Previously we discussed the mathematical foundations of computer integers and found that, as far as arithmetic is concerned, we can choose to use any range of N = 2^{m} numbers, and the arithmetic operations that have to be implemented in hardware are not affected. Why is it then that in most programming languages we are limited to only two choices of range, called “signed” and “unsigned”?

The problem is that often we need operations that can’t be well defined on general rings. For example, we want to divide, compute remainders, take square roots, and compare two numbers and see which is “greater.” In particular we’re interested in knowing if a given integer is greater or less than zero. These operations have to be easy to implement in hardware if they are to be efficient, so the simpler the better.

Recall that computers represent small negative integers are represented by really large integers. Using m bits for integers, numbers over 2^{m-1} have their highest bit set to one. This gives us the idea of identifying the sign with this bit. Now the range of signed integers becomes [-N/2, N/2-1]: half are negative, half nonnegative. To check if a number is negative you just have to look at its most significant bit. If you chose to use a different range, like [-100, N-101], you would need to check much more than a single bit to decide if a number is less than zero.

As you can read on Wikipedia there are many ways to represent signed integers on computers, differentiated by how one obtains the representation of -x from x. Let’s see how one goes about changing the sign of a number in this system.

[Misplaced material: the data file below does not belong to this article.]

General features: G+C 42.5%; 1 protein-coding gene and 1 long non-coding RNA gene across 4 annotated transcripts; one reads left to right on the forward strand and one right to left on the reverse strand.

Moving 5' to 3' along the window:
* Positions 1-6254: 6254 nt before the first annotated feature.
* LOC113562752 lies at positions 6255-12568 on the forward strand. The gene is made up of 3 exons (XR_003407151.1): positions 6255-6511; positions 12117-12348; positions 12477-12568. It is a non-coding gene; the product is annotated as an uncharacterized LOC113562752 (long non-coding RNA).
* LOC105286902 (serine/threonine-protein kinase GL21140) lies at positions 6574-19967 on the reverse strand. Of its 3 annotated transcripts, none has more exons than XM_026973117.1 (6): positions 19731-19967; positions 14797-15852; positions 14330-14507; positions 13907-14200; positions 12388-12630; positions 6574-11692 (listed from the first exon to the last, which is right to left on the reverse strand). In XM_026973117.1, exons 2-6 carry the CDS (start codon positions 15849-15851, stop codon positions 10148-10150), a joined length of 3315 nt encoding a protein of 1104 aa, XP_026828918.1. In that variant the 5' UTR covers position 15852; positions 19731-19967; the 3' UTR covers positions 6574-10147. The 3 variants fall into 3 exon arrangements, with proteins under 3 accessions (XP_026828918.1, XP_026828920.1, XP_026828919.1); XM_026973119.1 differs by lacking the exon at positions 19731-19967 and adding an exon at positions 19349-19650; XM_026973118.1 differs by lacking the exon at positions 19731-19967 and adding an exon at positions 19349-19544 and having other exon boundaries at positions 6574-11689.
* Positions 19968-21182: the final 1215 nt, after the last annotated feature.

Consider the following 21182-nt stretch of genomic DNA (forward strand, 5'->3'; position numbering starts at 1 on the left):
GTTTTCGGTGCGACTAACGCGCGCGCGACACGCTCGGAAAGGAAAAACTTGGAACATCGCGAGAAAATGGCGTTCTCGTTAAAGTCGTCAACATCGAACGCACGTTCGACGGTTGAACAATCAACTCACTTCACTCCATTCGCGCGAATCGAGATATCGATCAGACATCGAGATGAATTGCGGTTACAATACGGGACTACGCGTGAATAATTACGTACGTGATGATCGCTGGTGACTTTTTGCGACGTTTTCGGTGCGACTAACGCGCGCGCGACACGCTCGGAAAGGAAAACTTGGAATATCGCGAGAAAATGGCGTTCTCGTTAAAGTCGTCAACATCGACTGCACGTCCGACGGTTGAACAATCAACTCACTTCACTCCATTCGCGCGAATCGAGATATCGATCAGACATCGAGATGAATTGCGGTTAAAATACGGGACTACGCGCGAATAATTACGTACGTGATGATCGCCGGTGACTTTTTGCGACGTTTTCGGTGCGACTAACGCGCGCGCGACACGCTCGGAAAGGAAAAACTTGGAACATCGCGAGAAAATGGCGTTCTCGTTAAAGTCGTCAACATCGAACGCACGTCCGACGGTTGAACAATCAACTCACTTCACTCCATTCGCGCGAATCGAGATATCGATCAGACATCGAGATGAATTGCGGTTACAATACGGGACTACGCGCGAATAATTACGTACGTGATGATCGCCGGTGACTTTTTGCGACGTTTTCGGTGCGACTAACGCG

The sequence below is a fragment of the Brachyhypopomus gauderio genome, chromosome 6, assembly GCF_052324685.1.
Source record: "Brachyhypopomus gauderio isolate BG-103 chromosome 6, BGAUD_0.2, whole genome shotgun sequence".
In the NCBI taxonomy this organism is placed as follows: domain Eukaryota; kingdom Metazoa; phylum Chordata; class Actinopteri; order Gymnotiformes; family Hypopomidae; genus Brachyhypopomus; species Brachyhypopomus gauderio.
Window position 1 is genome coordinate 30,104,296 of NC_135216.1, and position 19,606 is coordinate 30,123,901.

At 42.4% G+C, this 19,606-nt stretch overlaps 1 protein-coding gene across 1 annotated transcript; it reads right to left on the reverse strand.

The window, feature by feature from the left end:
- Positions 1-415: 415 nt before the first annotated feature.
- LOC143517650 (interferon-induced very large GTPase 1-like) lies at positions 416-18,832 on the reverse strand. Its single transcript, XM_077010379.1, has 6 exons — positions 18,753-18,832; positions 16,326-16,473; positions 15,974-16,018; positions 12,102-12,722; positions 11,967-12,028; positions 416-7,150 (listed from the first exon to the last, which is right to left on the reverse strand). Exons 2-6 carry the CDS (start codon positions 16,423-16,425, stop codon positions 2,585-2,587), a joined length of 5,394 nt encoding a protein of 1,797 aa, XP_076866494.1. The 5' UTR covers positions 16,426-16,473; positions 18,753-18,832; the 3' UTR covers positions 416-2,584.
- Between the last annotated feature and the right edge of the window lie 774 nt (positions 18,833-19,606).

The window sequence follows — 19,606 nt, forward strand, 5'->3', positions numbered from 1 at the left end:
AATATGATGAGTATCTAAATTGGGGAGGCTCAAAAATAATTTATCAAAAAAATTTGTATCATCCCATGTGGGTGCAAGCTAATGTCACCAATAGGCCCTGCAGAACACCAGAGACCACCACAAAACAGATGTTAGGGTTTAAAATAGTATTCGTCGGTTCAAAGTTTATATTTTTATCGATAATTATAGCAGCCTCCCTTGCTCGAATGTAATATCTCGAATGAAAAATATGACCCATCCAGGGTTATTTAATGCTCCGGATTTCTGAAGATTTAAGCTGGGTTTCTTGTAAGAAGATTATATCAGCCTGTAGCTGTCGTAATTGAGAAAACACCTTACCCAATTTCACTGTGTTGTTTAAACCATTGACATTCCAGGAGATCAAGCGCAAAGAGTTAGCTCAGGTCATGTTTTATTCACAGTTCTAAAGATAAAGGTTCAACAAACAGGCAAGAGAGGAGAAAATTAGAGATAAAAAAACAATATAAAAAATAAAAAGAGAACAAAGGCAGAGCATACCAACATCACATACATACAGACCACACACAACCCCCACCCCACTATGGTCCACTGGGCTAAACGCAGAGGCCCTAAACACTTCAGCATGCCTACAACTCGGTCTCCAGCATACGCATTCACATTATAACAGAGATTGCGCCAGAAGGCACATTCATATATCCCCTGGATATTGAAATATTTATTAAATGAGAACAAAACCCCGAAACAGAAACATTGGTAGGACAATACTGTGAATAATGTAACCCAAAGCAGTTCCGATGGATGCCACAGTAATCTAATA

Let’s denote the number obtained by flipping all bits of x by ~x: where x has a zero, ~x has a one, and where x has a one, ~x has a zero. This means that x + ~x will consist of all ones. But the number whose binary representation consists of all ones is 2^{m}-1, so `x + ~x = 2`

. From here we obtain ^{m}-1`-x = ~x-2`

. Since we’re working mod 2^{m}+1^{m}, we have `-x = ~x+1`

. So our derivation of signed integers coincides with the common two’s complement representation.

By the logic presented here 2’s complement is the only sane way of representing signed integers. All other methods break in some way: 1’s complement for example has two distinct representations for 0, and requires separate circuits for addition and subtraction. Why would anyone bother with any other way of representing numbers?

The Wikipedia article seems to suggest the reason is usability: The early programmers had to work with machine code and binary memory dumps all day, and seeing negative numbers as sign-magnitude, or at least as 1’s complement, would have made their jobs a little bit easier.

In the end the 2’s complement system won because it was simpler and cheaper to create in hardware. On the other hand, usability became a non-issue thanks to programming tools getting better.

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